PTSD: The Front Lines of a New Conflict

The residents of Skyway, Washington, rang in the new year with a major tragedy. An argument over a gun led to the New Year’s Day shooting and injury of four people at a private residence in Skyway, a relatively small community in the northwestern part of the state. After fleeing the scene, the suspect – rather than stopping at a Park Ranger checkpoint, instead opened fire on two rangers, mortally wounding one of them: Park Ranger Margaret Anderson. The ensuing manhunt and string of violence ended the next day when the body of Benjamin Colton Barnes – clothed with just a T-shirt, jeans, and one shoe – was found lying in an icy creek within the park. Two weapons were also recovered at the scene. Police reports state that the 24-year-old Iraq veteran might have been suffering from Post-Traumatic Stress Disorder (PTSD).

Of course, not all veterans suffering from PTSD or Traumatic Brain Injury (TBI) are prone to such violent acts but, given the growing number of men and women returning in recent years from the front lines in Afghanistan, Iraq, and other war zones who have been diagnosed with PTSD and/or TBI, that possibility is an issue that an increasing number of first responders may have to face on the job. Because there is now a more widespread understanding of how such conditions affect not only the veterans themselves but also their families, and others they encounter, several federal agencies as well as private and public groups are looking for, and finding, better ways to help returning soldiers reintegrate more easily into civilian life.

In a speech last year at the Suicide Prevention Conference in Washington, D.C., in early March, U.S. Secretary of Veterans Affairs Eric K. Shinseki pointed out that, “Of the more than 30 thousand suicides in this country each year, fully 20 percent of them are veteran suicides.”

“That means, on average,” he continued, “eighteen veterans commit suicide each day [emphasis added].” The VA (Veterans Administration) statistics on veteran suicides, or attempted suicides, of course, cover all veterans – not only those who have served in Iraq and/or Afghanistan, but also the millions of others who served in World War II, or the Korean War, or the War in Vietnam. However, the PTSD/TBI rates for veterans who have served in Iraq and/or Afghanistan have been increasing and are now (according to the latest VA statistics available) more than 100 suicides per year, and still growing.

Gender Differences & an Unusual Definition of “Success”

Two additional points to remember: (a) In general, the suicide rates for veterans seem to follow national trends when it comes to gender – a higher percentage of women attempt suicide, but men have higher “success” rates and are more likely to use firearms as their method of choice. (b) Because of the apparent (but statistically unquantified) increase in incidents such as the Skyway shootings, there is a growing concern that a greater number of veterans may in the future attempt to end their lives by deliberately being “taken down” by law enforcement officers – committing “suicide by cop,” in other words.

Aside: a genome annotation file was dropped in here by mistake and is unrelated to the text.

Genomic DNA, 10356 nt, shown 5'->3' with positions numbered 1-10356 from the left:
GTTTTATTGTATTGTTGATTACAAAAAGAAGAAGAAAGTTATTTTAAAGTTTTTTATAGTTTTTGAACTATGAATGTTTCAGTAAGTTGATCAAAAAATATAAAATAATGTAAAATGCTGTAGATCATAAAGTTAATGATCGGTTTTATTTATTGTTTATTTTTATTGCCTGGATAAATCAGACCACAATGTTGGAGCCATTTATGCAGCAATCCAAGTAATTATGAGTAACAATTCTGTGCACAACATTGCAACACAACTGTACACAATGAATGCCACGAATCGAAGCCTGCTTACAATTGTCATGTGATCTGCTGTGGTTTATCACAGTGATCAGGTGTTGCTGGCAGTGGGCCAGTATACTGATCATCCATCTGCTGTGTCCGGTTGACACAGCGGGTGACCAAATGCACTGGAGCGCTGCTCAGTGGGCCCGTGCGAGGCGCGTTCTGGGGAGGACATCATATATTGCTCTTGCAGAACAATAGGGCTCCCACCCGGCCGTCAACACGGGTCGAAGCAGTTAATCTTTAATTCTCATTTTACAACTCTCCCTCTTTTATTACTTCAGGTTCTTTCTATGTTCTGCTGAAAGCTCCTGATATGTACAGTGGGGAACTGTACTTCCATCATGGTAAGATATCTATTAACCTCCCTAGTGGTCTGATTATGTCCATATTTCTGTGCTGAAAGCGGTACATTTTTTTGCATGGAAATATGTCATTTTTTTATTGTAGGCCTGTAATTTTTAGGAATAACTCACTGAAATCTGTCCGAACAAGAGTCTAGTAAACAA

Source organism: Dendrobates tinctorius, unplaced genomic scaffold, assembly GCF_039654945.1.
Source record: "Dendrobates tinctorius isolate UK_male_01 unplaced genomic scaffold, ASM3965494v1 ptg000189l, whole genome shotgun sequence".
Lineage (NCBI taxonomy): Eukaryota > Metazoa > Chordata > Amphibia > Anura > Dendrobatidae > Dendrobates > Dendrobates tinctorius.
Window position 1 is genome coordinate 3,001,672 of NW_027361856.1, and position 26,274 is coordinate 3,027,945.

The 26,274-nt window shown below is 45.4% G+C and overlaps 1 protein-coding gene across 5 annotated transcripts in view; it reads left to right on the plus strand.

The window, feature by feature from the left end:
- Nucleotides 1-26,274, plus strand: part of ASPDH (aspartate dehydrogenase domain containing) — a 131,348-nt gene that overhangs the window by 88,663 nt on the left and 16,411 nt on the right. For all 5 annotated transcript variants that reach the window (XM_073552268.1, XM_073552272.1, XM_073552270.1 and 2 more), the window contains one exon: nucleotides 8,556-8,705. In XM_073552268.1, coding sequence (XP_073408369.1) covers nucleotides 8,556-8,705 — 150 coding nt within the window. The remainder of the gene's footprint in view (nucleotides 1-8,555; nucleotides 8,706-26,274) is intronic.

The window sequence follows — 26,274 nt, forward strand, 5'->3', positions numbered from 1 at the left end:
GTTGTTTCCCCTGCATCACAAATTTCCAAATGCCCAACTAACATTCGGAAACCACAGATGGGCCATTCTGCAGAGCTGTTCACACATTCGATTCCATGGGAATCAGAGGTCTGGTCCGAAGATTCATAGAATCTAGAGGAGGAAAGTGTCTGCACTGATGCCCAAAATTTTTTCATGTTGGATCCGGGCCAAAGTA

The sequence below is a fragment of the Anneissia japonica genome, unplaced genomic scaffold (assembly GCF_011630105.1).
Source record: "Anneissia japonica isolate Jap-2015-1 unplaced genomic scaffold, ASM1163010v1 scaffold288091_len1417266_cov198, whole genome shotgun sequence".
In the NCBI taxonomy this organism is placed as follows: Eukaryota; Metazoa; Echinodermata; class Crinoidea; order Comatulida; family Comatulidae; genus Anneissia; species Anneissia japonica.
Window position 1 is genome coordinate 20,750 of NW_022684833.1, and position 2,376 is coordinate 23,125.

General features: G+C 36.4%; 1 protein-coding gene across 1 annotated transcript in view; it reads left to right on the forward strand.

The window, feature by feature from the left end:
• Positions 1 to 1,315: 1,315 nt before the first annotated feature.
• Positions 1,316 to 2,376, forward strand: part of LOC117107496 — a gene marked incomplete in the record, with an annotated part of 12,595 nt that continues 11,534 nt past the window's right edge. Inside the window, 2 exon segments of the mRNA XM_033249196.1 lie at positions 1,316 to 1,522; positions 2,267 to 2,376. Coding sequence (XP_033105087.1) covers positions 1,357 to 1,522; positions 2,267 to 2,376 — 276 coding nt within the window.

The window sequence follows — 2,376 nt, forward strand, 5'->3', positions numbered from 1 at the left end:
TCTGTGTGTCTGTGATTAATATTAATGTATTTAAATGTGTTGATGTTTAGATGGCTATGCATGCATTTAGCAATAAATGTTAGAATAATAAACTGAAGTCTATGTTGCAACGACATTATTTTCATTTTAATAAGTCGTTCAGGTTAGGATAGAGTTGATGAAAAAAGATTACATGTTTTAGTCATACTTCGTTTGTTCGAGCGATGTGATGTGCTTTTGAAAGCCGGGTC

Providing responders with the resources, tools, and training needed to prepare them for potentially dangerous and/or violent encounters with veterans suffering from PTSD and/or TBI can help mitigate negative outcomes. Established as a non-government group for sharing its resources, tools, and training, the HandsOn Network – with 250 locations in 16 nations – is the volunteer arm of the Points of Light Institute, which was created in 1990 by an independent, nonpartisan, nonprofit group focused on volunteering and community service. As a major component of the HandsOn Network, the Community Blueprint Network grew out of collaboration with the U.S. Department of Defense, the U.S. Department of Veterans Affairs, and The Office of the Joint Chiefs of Staff, and over 55 other organization – and is guided by an advisory council that includes representatives from the Armed Forces Services Corporation, the National Military Families Association, and the American Legion Auxiliary.

The Community Blueprint Network is a national volunteer program in the United States designed to provide community leaders with the information and tools they need to better serve military personnel and their families. The Network focuses particular attention on eight interrelated areas of service issues – behavioral health, education and higher education, veteran and military spouse employment, family strength, financial management and legal assistance, housing stability and homelessness assistance, integration, and volunteerism.